Alex Pomeroy points his small finger underneath the first word in the sentence, then glides it across the page as he reads out loud. Sitting at a small table with reading consultant Lauren Boruta in the hallway at Doherty Elementary School in West Bloomfield, Alex provides a fitting example of the powerful difference early intervention can make for kids struggling with literacy. How did he get there? Months of intervention that included one-on-one sessions with Boruta — a reading specialist for 10 years with a master's degree in reading and language arts — where he got additional instruction in the areas where he was struggling. Gov. Rick Snyder wants to see more of this. He's introduced a budget proposal that includes a $48-million third-grade reading initiative that is focused on investing more on early identification, intervention and training.

Boston Globe
March 2, 2015

I am a believer that it’s especially important to put a physical book into the hands of a kid. A kid connects to the ideas and the words on the page when they can hold it and feel the pages in their hand. Also, I think when a kid reads on a screen, there’s always something more interactive right there on their home screen, so it’s tough for books to compete in that space. Everybody knows at an instinctive level that a book in a kid’s hand is a good thing. It’s a good thing in the hands of an adult as well. I’m all for e-readers, and I have my own books on e-readers, but they’re a good supplement to reading physical books.

The New York Times
March 2, 2015

A new wave of standardized exams, designed to assess whether students are learning in step with the Common Core standards, is sweeping the country, arriving this week in classrooms in several states and entering the cross hairs of various political movements. In New Jersey and elsewhere, the arrival has been marked with well-organized opposition, a spate of television attack ads and a cascade of parental anxiety. Almost every state has an “opt out” movement. Its true size is hard to gauge, but the protests on Facebook, at school board meetings and in more creative venues — including screenings of anti-testing documentaries — have caught the attention of education officials.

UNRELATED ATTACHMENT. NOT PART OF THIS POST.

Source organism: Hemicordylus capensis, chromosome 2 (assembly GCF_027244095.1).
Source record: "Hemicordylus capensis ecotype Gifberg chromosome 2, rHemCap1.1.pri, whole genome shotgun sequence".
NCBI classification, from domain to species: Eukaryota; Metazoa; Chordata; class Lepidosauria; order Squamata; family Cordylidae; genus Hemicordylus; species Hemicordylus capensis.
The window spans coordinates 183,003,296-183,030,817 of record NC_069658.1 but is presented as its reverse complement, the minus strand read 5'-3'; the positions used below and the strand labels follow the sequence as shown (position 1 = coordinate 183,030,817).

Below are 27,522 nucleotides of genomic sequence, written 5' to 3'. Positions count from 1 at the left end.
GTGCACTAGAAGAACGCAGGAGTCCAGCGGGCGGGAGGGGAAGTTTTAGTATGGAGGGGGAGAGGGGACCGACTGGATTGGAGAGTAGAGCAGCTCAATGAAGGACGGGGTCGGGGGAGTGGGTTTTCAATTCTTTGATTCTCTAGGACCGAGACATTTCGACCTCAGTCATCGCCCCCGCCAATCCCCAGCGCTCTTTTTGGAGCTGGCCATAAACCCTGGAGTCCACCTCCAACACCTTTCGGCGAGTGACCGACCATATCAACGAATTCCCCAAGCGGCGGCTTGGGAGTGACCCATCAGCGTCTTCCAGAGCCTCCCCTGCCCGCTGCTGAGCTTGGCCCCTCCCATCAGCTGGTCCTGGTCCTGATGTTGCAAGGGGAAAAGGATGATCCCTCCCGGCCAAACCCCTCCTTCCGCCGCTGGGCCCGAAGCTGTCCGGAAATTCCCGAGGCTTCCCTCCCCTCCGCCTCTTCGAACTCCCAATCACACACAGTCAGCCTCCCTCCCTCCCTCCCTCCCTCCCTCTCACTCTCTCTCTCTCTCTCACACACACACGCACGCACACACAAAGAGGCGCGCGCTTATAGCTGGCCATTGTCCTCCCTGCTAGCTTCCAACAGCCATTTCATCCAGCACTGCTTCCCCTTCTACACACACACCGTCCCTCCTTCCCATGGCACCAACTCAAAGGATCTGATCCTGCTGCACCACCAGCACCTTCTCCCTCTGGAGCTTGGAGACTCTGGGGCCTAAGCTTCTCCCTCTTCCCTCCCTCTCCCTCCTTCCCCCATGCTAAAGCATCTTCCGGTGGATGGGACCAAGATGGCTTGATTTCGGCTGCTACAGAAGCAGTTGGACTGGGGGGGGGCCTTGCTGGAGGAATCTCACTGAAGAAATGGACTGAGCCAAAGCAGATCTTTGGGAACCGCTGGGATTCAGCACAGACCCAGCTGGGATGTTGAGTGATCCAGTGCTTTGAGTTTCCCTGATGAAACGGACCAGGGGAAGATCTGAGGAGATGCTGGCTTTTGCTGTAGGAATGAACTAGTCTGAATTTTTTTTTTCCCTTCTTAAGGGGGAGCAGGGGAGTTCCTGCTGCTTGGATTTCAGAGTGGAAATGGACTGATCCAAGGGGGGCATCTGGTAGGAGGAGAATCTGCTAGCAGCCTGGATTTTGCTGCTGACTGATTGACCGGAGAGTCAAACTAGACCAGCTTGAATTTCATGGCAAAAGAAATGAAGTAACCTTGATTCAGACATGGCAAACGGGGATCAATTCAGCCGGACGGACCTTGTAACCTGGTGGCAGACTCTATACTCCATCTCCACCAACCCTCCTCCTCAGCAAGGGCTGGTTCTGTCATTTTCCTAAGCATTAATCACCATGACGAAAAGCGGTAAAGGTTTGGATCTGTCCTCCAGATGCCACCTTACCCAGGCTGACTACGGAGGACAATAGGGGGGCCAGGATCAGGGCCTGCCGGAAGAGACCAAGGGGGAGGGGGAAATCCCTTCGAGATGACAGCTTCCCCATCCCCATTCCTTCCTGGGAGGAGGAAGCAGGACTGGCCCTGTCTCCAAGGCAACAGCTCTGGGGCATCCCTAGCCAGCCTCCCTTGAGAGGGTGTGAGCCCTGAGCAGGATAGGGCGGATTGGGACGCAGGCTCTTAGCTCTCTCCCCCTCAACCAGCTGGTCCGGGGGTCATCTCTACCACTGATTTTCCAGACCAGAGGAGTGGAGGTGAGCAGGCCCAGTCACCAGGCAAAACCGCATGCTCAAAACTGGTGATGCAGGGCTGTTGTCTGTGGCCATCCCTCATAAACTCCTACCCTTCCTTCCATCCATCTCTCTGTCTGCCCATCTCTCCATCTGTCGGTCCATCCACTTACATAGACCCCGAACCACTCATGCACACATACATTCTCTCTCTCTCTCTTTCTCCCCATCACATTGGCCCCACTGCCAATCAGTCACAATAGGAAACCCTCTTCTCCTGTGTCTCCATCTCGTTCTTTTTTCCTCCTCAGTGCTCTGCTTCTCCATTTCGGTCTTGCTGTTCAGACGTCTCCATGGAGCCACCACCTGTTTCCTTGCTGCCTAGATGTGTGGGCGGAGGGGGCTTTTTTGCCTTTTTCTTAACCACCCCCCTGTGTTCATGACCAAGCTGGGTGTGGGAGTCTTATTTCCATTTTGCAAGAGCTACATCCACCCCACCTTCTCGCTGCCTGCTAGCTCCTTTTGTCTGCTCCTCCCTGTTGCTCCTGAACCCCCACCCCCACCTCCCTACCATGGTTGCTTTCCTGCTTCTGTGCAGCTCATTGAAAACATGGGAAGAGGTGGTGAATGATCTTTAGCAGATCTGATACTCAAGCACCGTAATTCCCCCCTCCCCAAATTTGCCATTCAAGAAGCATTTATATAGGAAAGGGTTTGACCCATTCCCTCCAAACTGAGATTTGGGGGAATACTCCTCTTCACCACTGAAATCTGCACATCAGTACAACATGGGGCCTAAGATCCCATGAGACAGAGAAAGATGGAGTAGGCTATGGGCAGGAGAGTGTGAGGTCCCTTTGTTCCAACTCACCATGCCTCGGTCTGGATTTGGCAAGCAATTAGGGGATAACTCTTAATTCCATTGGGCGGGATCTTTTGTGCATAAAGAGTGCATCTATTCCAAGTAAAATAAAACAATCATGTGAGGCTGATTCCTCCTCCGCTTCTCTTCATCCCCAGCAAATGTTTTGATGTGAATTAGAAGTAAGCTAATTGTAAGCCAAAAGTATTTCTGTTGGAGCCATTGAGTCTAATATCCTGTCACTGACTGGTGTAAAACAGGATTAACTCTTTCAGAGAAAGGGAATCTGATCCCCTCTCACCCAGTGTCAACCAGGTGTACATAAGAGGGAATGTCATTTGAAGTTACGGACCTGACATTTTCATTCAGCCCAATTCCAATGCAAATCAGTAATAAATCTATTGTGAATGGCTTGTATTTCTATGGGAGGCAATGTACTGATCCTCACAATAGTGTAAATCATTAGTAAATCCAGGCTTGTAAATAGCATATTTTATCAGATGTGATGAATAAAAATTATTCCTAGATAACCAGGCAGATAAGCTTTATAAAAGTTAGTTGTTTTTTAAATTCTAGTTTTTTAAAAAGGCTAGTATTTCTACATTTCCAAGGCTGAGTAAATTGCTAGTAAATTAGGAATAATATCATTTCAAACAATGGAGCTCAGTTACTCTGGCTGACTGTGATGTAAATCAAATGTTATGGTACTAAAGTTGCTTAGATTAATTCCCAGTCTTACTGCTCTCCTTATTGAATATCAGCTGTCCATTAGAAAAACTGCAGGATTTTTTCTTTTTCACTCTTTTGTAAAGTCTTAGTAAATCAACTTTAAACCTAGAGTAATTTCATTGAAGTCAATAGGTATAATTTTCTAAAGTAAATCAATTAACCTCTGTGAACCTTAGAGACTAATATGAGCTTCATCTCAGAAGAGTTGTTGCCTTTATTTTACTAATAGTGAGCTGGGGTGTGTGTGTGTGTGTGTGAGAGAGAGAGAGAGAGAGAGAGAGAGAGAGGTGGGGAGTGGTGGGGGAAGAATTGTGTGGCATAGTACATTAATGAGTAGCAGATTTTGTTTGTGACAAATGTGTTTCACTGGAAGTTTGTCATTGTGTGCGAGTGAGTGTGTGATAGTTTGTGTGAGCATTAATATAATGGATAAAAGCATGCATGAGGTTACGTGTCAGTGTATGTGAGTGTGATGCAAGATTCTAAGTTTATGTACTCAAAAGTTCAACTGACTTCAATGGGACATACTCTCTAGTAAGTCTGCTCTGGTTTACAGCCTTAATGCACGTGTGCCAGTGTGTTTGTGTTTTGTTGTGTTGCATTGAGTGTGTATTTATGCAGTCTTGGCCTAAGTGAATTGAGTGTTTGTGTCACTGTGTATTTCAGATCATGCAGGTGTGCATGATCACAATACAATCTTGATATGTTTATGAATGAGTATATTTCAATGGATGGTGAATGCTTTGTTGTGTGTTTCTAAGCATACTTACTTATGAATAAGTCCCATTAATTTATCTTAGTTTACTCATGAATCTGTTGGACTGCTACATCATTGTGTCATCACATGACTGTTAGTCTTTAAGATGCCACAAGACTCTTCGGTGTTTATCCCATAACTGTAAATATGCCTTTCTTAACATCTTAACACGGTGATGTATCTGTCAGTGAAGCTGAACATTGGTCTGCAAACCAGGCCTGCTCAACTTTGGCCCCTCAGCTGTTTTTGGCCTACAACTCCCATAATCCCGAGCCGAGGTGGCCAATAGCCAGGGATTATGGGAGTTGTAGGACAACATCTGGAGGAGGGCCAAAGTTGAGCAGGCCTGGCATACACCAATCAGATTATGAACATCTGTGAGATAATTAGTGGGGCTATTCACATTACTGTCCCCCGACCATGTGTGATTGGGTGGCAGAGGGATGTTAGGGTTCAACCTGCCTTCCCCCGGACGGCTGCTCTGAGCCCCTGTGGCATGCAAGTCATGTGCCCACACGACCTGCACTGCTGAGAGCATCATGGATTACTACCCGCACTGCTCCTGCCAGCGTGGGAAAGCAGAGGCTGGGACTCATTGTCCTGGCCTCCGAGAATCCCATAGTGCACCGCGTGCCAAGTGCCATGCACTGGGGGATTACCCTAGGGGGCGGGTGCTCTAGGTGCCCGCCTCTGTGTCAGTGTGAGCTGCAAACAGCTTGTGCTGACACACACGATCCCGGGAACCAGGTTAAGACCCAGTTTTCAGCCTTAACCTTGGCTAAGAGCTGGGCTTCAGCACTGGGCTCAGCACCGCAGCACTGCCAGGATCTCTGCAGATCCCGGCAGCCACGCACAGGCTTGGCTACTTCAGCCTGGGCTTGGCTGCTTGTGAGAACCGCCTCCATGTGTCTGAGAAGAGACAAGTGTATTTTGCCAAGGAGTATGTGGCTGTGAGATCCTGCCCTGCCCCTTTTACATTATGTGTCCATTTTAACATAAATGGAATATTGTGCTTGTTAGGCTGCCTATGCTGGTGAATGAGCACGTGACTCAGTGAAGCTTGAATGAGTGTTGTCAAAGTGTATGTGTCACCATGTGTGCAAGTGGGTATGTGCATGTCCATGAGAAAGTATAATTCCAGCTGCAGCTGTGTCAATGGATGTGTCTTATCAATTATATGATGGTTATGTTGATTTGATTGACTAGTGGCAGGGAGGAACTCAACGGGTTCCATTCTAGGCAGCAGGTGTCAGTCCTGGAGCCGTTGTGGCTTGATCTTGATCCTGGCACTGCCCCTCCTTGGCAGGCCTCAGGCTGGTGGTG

Education Week
February 27, 2015

In a show of the growing popularity of early education among politicians, 11 governors have included early learning in their 2015 State of the State addresses so far, according to an evaluation by the Education Commission of the States, a non-partisan, Denver-based think tank. The commission reviewed the 37 State of the State addresses that had been given by the time the report was published on Feb. 24 and counted the number of times particular education policies were mentioned. Early education came in third, tied with teaching quality and workforce education, if you want to rank it that way.

PBS NewsHour
February 27, 2015

According to many teachers, experts and advocates of the Common Core, traditional curriculum sources haven’t been meeting the demands of the new set of math and English standards that have been rolled out in more than 40 states in the past few years. More and more teachers are scrapping off-the-shelf lessons and searching for replacements on the Internet or writing new curriculum materials themselves. The Center on Education Policy (CEP), a nonpartisan research group, reports that in roughly two-thirds of districts in Common Core states, teachers have developed or are developing their own curricular materials in math (66 percent) and English Language Arts (65 percent). In more than 80 percent of districts, the CEP found that at least one source for curriculum materials was local — from teachers, the district itself or other districts in the state.

The New York Times
February 27, 2015

Ever want your students to slow down and notice details when they read — whether they’re perusing a book, a poem, a map or a political cartoon? Young people often want to hurry up and make meaning via a quick skim or a cursory glance when a text can demand patience and focus. Closely reading any text, whether written or visual, requires that students proceed more slowly and methodically, noticing details, making connections and asking questions. This takes practice. But it certainly helps when students want to read the text. We’ve selected 10 photos from The Times that we’ve used previously in our weekly “What’s Going On in This Picture?” Below, we offer ideas from students and teachers who have engaged with these images for ways to use them, or images like them, to teach close reading and visual thinking skills.

School Library Journal
February 27, 2015

Throughout the long winter and the still-cold months of early spring, many listeners are seeking a promise of warmth, comfort, and contentment and a sense of well-being. For those who are ready to make a commitment to snuggle down and listen to a good story, the selection of titles here offers excellent narration paired with recent and classic tales that will provide respite from long, cold winter nights. Stories of a gorilla, a bear, science, magic, and more combine to satisfy the yearning for a tale well told. If the medium is the message, this medium — the audiobook — delivers a message of pure delight to happy listeners.

"There is more treasure in books than in all the pirate's loot on Treasure Island." — Walt Disney